Digging continues. The wall progresses. Note I am using concrete wall stones next to the pond and railroad ties against the fence. Creosote will kill your fish so keep them away from the water. This is about 2 weeks of digging due to a little rain that required draining. The sand pile is on the small pond. I use this sand constantly. As digging went, I put down a 2 inch layer of BUILDERS' SAND in the bottom. This stuff is great, much better than play sand or river sand. It's cheap, it packs firm, dries out fast and does not stick to your shoes to please She Who Must Be Obeyed.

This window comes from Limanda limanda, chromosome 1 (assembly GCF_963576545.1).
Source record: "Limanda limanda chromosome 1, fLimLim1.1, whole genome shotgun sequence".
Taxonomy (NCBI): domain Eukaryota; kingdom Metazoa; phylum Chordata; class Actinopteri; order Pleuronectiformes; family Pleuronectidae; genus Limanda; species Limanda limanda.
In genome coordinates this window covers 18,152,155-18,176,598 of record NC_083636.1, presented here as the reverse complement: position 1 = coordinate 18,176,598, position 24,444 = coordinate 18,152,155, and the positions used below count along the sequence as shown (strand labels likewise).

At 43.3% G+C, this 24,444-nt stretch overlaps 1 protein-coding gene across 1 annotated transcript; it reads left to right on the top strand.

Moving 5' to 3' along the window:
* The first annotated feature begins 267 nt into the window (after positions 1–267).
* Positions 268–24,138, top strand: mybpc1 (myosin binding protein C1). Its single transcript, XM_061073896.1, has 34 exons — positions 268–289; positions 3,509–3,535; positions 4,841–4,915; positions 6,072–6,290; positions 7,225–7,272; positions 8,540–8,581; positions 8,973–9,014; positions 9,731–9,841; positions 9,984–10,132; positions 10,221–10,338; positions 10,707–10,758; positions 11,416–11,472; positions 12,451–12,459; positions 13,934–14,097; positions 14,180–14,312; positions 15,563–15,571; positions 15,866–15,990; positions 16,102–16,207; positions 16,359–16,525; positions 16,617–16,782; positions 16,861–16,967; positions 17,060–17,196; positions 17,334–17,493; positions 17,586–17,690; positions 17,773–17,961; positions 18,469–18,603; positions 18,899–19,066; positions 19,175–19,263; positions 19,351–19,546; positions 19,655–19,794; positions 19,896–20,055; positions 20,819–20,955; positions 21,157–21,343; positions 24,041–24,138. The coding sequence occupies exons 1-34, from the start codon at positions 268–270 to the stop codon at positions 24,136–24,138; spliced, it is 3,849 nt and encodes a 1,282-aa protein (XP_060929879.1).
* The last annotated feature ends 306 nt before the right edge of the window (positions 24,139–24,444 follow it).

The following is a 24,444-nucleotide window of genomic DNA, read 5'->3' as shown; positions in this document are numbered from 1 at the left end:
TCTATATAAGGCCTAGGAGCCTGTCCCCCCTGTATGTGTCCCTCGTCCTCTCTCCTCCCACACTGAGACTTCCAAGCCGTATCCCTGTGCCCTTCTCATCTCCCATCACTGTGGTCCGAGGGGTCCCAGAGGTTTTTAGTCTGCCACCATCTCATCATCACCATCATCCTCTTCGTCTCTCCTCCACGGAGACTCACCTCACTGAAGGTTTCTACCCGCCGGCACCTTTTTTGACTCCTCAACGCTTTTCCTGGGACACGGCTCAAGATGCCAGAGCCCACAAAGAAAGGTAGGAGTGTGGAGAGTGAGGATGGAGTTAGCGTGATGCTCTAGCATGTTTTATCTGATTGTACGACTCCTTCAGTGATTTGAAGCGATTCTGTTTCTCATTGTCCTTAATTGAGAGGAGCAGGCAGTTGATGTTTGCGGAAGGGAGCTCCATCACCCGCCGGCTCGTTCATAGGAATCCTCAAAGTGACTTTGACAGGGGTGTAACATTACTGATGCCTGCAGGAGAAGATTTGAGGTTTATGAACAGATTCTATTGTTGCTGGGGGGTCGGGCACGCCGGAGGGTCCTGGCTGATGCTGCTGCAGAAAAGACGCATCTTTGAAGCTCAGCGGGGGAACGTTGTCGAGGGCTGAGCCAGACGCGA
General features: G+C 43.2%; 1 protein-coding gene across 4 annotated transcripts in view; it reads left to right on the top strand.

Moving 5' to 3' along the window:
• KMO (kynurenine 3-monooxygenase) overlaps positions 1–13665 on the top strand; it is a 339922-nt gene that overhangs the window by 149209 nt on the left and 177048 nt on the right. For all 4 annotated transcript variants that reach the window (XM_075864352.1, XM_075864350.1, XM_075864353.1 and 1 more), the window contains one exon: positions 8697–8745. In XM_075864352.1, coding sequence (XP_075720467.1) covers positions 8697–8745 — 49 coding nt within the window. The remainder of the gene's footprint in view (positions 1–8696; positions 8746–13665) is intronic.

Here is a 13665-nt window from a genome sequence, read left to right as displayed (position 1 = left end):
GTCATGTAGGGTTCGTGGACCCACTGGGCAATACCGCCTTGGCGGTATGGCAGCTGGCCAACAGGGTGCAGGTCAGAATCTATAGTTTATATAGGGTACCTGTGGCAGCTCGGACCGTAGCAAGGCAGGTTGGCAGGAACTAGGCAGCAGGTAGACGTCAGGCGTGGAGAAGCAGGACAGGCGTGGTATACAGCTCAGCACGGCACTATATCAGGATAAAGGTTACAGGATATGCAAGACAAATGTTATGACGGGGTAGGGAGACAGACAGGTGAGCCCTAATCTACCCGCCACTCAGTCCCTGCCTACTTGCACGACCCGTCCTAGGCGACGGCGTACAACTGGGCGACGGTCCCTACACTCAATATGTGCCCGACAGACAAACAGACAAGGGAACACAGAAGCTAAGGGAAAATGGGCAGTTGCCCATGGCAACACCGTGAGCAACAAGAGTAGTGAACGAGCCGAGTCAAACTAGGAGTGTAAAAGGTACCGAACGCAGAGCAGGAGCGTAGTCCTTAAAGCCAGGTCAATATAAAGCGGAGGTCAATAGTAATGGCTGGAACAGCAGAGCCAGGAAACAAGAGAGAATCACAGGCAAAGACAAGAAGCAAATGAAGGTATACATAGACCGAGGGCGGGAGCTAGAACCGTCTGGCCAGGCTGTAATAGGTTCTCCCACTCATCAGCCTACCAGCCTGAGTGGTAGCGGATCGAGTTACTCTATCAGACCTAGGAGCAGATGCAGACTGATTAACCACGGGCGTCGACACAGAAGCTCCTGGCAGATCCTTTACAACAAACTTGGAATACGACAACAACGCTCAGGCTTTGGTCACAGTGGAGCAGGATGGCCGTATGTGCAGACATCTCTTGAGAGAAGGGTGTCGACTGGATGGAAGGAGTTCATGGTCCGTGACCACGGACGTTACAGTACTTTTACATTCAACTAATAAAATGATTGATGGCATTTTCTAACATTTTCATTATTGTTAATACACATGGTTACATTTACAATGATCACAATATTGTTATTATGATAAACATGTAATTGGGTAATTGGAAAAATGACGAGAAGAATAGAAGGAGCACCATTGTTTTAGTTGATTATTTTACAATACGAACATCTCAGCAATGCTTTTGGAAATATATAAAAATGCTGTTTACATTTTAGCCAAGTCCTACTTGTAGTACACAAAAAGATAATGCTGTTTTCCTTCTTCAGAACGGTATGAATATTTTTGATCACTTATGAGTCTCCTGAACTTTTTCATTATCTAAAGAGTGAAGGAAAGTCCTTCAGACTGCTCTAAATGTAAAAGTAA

The wall is finished and there is a "trough" behind it to route the water away from the pond. The whole thing has been leveled from this stake using a mason's line level. The bottom line runs up the stream to make sure the stream runs DOWN to the pond. Laugh, but it's the obvious stuff that will reach up and bite your ass or camel. (that's not a pumpkin on the wall, but a ball of twine) Always level your pond edges all points from one common point. I know a person who put in a small pond, checked the level length wise and again cross-wise and they were perfect. Dropped in the liner and installed the edging and then discovered that although they were level each direction, they were out of level with each other by 2 inches!!! If you use a hard liner or flagstone edging, your entire pond must be level to within a half an inch or it will really look goofy. That's one of the benefits of a submerged edging, level is not AS critical... There is also a concrete ring BELOW water level to support the rock edging. Below grade REALLY hides the liner.